[ Skip to main content ]
< Back to all stories

Cannabidiol - A better option than my tiny pink pills?

This article was published 6 years ago. Content may no longer be relevant.

Using medication to cope with anxiety comes with negative side effects. Denise Carter-Bennett shares the realities of living with her clinically diagnosed condition and how she is optimistic that, one day, access to cannabidiol as a treatment will be an option legally available. 

It’s a Thursday morning, and I have just dropped my son off to school. I calculate in my head I have about five hours to get the rest of my Christmas shopping done before I have to pick him up again. I get to the shopping mall with a list in my hand carefully listing which shops to go to and what I need to buy. I step inside the mall, and my senses are overloaded with fluorescent lights, loud Christmas music and the sickly, sweet smell of perfume. My head starts to spin, and my hands feel tingly. I look down at my list and quickly walk to the first shop, determined to get this shopping done, determined to get this shopping done.

Three hours later, I start to feel the beginnings of an anxiety attack. My central and peripheral nervous systems are over- loaded, and it feels as if my spine is on fire. My hands are shaking, and my heart is beating at a million miles per second. I fumble around in my handbag, trying to find the small bottle that contains my clonazepam tablets (I call these “the tiny pink pills”), which will help me feel better.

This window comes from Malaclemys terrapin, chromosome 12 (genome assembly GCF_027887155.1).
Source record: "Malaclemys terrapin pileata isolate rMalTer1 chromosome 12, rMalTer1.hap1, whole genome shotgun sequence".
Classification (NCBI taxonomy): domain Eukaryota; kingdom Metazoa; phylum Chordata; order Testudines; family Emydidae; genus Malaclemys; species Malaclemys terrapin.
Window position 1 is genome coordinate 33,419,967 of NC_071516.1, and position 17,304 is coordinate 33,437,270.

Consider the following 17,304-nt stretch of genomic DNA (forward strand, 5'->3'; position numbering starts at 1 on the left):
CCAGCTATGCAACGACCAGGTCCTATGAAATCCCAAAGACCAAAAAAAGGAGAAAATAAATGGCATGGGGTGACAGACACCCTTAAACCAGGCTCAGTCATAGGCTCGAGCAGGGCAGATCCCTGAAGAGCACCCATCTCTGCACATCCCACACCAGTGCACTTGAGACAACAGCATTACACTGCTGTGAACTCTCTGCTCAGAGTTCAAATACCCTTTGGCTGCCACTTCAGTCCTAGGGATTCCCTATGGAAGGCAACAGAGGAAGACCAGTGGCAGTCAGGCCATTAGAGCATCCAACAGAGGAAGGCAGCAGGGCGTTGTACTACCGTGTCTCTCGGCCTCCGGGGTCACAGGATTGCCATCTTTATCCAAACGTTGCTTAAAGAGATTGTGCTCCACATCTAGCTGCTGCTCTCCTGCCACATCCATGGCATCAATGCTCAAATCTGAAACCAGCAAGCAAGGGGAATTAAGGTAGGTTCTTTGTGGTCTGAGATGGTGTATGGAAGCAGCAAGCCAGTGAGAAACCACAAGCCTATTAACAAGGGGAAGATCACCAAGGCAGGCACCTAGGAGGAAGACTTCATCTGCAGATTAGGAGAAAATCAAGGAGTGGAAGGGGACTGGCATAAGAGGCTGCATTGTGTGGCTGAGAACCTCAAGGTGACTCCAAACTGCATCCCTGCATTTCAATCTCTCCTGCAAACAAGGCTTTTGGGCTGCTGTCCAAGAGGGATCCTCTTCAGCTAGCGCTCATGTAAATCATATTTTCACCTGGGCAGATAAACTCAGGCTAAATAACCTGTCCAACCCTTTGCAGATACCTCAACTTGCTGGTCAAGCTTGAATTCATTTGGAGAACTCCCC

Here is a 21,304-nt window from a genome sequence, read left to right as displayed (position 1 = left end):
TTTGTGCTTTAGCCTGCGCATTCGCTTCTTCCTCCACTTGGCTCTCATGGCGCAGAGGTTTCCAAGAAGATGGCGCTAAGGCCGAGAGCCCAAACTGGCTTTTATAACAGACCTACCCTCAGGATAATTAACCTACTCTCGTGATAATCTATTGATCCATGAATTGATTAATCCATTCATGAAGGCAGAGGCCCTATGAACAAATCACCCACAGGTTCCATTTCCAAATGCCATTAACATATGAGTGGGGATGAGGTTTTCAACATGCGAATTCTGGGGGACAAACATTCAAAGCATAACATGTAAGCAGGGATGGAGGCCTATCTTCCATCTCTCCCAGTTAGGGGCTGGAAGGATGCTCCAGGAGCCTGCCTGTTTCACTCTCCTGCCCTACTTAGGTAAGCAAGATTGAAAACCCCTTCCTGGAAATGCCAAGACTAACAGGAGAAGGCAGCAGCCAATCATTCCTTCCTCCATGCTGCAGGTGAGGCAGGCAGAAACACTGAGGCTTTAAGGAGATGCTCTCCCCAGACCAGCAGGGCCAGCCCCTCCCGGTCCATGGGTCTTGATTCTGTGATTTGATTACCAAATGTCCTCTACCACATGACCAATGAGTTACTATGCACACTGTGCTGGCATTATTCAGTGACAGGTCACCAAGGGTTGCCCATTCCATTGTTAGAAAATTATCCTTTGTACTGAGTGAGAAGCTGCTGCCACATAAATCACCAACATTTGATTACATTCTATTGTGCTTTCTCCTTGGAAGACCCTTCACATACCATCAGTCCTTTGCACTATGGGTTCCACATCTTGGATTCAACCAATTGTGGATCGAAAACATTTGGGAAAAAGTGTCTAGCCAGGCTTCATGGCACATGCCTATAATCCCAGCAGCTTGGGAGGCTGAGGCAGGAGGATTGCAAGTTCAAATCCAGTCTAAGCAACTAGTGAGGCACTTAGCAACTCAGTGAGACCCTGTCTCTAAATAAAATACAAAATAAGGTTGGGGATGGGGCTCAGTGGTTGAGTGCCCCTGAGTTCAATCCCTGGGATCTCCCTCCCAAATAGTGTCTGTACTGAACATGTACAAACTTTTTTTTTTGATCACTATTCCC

I also realise I should have taken my second dose of ADHD medication about an hour and a half ago, and my mind quickly jolts to a thought about which sparkling wine to get from the supermarket and then that I need to get some more sunscreen onto my face. Someone comes up and asks if I am OK, and I realise I really need to find those tiny pink pills. I mumble back, “Yeah, I am OK, thank you for asking,” even though my hands are trembling and my eyes are darting all over.

I find the bottle, take out a pink pill and break it into quarters. One tiny quarter is ingested, and I have to wait 25 minutes for it to start working its magic, which is 25 minutes too long for me. I start doing every breathing technique I have been taught in therapy to try and keep my anxiety under control, slowly drifting off into random thoughts about Christmas cake, my lemon tree and the mountains of washing I have at home. After 25 minutes of random thoughts, I feel the medication kicking in, a wave of relaxation hits my body and my thoughts calm down. I calmly get up and complete the rest of my shopping, remembering I will suffer the consequences of having an anxiety attack and the side effects of taking that tiny pink pill when I get back home.

Having an anxiety attack is a typical part of my life as someone who has autism spectrum disorder (ASD) and attention deficit hyperactivity disorder (ADHD) ... 

Denise Carter-Bennett

Having an anxiety attack is a typical part of my life as someone who has autism spectrum disorder (ASD) and attention deficit hyperactivity disorder (ADHD) – two conditions that signal I am part of the neurodiverse community. Neurodiversity, as defined in the Oxford Dictionary, is “the range of differences in individual brain function and behavioural traits, regarded as part of normal variation in the human population (used especially in the context of autistic spectrum disorders)”. Both ASD and ADHD are classified as neurodevelopmental disorders in the Diagnostic and Statistical Manual of Mental Disorders 5th edition (DSM-5), which affect the structure and development of the brain, and these differences have an effect on behaviour and the processing of sensory input from various sources.